Also, if you 'reposition' (rearrange,change) the words to translate them, then the translation is not literal". And the matter of this part of the thread is if it was or not a literal translation.

If you are curious about translations of the verb "salir" then you should check "exit" and "aussteigen", in English and German respectively.

On a side note, I'm also a native Spanish speaker. But, as you can see, translations are not easy things. Native speakers are not immediately qualified to make translations, specially literal ones.


I am sorry, but Ablative is the case which concerns nouns and adjective, verbs can't have it. Maybe you mean verba deponentia, but they work totally different, there's nothing like trenbaren Prefixen in Latin, I can assure you, you must be mixing up. There's more alike to Spanish se in Ronoun Verbs like irse -> me voy, tu vas etc. Although it adds to the end of the verb and not to the beginning like in German


I meant trenbaren Prefixes like in German don't have any analogue in Latin, where verbs can't be splitted in any way. And Ronoun was a typo for pronoun, the mobile app doesn't permit editing, alas


To me, you do hairsplitting with this. First I'd like to note that initial comment contained "kind of literal" construction, which means that the author recognizes that it's not strictly literal, but rather ideomatically literal and we can find obvious match between Spanish and English words. Say, in Russian "going out" translates to "meet" (in mutual and continious meaning,like to be meeting one another this isn't any literal for going out). Or if we translate go out to have a date this wouldn't be any literal, but as soon as salir posseses the meaning to go out (ok, while leaving) to me it's literal enough.

Btw, going on with the hairsplitting tendency I suppose that go out is not the same as going outside, which is too literal and , I agree, would really be ir afuera, but out is not outside, it's like a modifier for to go, very much like German aus to gehen, just out doesn't merge with go. I mean, go out actually means to leave (the place) and it says nothing about where we are heading for and if we are going to reach outside by that, so it perfectly corresponds to Spanish salir. As for the word order to me it sound ridiculous to await the same in different languages. That meaning of word-to-word translation is not implied by the word "literally" just check the thesaurus. Translating in that way we 99.9% won't get any valid sentence unless the languages are really close and alike.


And I see that literally corresponded to German translation, while it was "directly" that concerned Spanish translation, so there was no sense in all that wordy discussion about the word "literally" for it wasn't used there ... Hahaha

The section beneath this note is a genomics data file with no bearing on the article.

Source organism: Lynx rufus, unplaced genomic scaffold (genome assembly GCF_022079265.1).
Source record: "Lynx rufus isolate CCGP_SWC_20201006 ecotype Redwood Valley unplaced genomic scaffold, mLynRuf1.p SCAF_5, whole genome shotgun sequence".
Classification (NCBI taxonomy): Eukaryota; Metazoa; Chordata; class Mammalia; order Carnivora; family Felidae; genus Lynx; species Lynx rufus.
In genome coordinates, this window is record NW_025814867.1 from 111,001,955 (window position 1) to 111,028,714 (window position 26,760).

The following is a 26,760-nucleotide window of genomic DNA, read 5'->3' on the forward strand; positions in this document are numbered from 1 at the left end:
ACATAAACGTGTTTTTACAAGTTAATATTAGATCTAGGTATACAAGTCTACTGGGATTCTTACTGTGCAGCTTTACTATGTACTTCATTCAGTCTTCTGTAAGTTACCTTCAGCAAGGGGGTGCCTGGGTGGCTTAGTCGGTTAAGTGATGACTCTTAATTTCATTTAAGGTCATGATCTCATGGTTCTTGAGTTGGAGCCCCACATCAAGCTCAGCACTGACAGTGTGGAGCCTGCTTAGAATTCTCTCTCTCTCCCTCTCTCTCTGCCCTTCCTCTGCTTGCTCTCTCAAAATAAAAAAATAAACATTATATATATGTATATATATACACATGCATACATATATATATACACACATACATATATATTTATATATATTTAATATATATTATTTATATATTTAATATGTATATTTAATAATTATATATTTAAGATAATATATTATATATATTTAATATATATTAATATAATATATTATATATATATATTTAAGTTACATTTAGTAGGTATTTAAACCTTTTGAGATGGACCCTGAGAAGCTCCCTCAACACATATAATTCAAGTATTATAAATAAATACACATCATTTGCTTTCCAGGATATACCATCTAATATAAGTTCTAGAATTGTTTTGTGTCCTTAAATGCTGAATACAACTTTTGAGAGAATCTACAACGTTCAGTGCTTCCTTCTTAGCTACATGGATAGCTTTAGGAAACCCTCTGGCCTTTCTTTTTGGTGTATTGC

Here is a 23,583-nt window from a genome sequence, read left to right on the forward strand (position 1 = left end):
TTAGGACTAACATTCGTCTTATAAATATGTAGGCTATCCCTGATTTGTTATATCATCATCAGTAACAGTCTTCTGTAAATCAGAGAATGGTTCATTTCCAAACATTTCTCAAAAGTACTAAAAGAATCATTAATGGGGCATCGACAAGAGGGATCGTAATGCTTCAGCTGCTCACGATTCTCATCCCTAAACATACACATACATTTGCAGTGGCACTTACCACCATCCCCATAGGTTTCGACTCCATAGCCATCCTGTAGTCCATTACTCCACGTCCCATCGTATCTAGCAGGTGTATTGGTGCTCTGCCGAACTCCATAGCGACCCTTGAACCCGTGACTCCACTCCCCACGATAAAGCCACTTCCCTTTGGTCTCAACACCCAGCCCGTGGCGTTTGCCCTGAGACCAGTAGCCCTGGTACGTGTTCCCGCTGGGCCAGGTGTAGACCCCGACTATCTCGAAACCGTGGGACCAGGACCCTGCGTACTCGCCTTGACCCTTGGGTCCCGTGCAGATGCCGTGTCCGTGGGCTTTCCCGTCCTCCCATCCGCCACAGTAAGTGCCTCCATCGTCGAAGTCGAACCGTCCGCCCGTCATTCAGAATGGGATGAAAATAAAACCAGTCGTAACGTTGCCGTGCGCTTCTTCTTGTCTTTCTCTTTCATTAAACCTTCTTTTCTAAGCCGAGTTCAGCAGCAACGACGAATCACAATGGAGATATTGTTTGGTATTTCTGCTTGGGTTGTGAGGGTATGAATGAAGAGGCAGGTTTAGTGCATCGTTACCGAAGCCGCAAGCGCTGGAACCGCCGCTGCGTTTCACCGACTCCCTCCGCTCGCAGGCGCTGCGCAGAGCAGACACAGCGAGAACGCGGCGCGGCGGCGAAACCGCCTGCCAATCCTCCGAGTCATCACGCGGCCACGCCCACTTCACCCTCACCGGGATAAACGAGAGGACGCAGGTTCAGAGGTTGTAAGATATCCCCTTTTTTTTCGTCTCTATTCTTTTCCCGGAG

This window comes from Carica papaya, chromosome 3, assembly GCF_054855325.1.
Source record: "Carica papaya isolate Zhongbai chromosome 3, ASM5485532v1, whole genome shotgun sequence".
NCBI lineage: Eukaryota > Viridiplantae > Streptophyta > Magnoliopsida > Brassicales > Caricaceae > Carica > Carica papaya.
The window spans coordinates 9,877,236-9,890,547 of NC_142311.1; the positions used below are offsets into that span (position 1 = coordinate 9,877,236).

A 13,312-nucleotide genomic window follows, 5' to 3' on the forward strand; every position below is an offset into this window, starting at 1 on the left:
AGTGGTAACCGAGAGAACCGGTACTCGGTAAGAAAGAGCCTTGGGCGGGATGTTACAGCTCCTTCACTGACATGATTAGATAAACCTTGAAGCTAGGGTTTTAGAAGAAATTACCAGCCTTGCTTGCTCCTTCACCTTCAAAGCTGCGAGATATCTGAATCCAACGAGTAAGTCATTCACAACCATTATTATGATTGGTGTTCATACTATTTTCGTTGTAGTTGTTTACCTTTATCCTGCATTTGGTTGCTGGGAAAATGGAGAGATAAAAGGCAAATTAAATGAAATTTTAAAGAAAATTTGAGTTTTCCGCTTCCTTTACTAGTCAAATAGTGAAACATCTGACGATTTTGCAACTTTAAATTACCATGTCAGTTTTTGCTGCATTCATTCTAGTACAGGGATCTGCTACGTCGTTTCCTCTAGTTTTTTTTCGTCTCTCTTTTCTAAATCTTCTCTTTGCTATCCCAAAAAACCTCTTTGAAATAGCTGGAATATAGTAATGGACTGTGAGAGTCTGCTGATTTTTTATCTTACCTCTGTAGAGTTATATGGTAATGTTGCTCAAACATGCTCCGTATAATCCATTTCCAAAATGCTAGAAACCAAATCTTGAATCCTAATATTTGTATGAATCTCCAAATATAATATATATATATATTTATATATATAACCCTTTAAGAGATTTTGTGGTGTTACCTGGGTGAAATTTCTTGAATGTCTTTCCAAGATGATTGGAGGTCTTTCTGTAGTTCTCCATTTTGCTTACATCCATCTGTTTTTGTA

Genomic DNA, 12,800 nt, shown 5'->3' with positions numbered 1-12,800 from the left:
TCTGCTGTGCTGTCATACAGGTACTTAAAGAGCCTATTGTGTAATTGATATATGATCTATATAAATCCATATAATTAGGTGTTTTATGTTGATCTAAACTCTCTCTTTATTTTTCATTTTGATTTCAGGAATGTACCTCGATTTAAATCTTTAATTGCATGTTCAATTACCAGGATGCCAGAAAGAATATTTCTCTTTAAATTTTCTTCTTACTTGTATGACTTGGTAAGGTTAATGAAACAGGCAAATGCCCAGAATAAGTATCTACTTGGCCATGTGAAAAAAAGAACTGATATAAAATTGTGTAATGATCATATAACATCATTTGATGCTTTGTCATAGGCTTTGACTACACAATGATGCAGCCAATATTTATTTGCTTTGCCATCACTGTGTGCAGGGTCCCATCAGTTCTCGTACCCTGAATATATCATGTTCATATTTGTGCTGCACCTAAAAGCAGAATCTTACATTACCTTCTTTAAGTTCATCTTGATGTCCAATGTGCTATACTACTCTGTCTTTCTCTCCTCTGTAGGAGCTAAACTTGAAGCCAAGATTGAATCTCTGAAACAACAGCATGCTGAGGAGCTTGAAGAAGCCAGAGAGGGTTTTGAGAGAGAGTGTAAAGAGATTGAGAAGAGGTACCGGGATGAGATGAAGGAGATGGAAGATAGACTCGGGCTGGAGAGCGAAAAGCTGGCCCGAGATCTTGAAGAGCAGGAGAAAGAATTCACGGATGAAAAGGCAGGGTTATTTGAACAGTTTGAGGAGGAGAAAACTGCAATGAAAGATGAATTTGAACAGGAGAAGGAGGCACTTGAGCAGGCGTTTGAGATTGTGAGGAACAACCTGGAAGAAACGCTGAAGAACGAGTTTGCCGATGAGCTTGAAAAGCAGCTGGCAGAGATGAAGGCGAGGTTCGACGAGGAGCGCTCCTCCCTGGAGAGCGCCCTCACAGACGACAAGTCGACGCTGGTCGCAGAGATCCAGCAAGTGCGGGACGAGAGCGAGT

Well perhaps the reason behind is that English used to be just a dialect of German,that merged with Jutlandish(today's Denmark),but was greatly influenced and shaped by Latin,French,Dutch,Frisian through long periods of time.

In short,it's a Germanic language,i can't see why it would be so surprising,as a Croat i can find such examples in Russian,despite the distance between Russia and Croatia.


The meaning is the same in France (as in GB and in Germany) ( for Spain I dont know). But are we really saying that after 12 years old ? Hum... Does it still work on girls ? :-)


It translates literally in portuguese as well, "Você quer sair comigo?"


"Sair" ? :-/ Well... in french we have also a verb "Saillir". But it means a "little" MORE than that... Do NOT use saillir, in "french", but "sortir" : "Veux-tu sortir avec moi ?" ;-D


Just out of curiosity, what does "saillir" mean in French? haha


It also translates literally in Hebrew: רוצה לצאת איתי?


How is it pronounced? Especially last two words(the verb and the adverb)


Litteral translation is correct in french as well actually


that's not odd . . . I'm Italian and we also say that "Vuoi uscire/andare fuori con me ?"


So easy to pronounce. So hard to say.


Can you use this in other, not necessarily romantic, ways? Like "Willst du mit mir Essen?" or "Willst du mit mir Spazieren?"


sure, or even "möchtest du.."


For me, möchtest du is better, it's a little more polite than willst du. But that might just be the years of teachers drilling it into my head.


I have the same question. =)


Of course. And if, by the time, you change your mind about the one your are "spazieren" with, it won't be too late to become romantic !


Does this have the same figurative (romantic) meaning as in English?


It is in the flirting lesson, after all


Why mir and not mich?


Someone explained before that mir and dir are used when the verb is not directly affecting the object Like here with going out


In this instance, it's the preposition, not the verb, which is selecting the case. Mit is always used with the dative case, so it's always mit mir, mit dir and never mit mich or mit dich.


And also, you use dative with "mit". It's a dative preposition.


Because the preposition mit takes Dative case Then is mir


Is this phrase interchangeable depending on context? For example just asking another non-romantic friend to go out for drinks vs. Asking a friend to start dating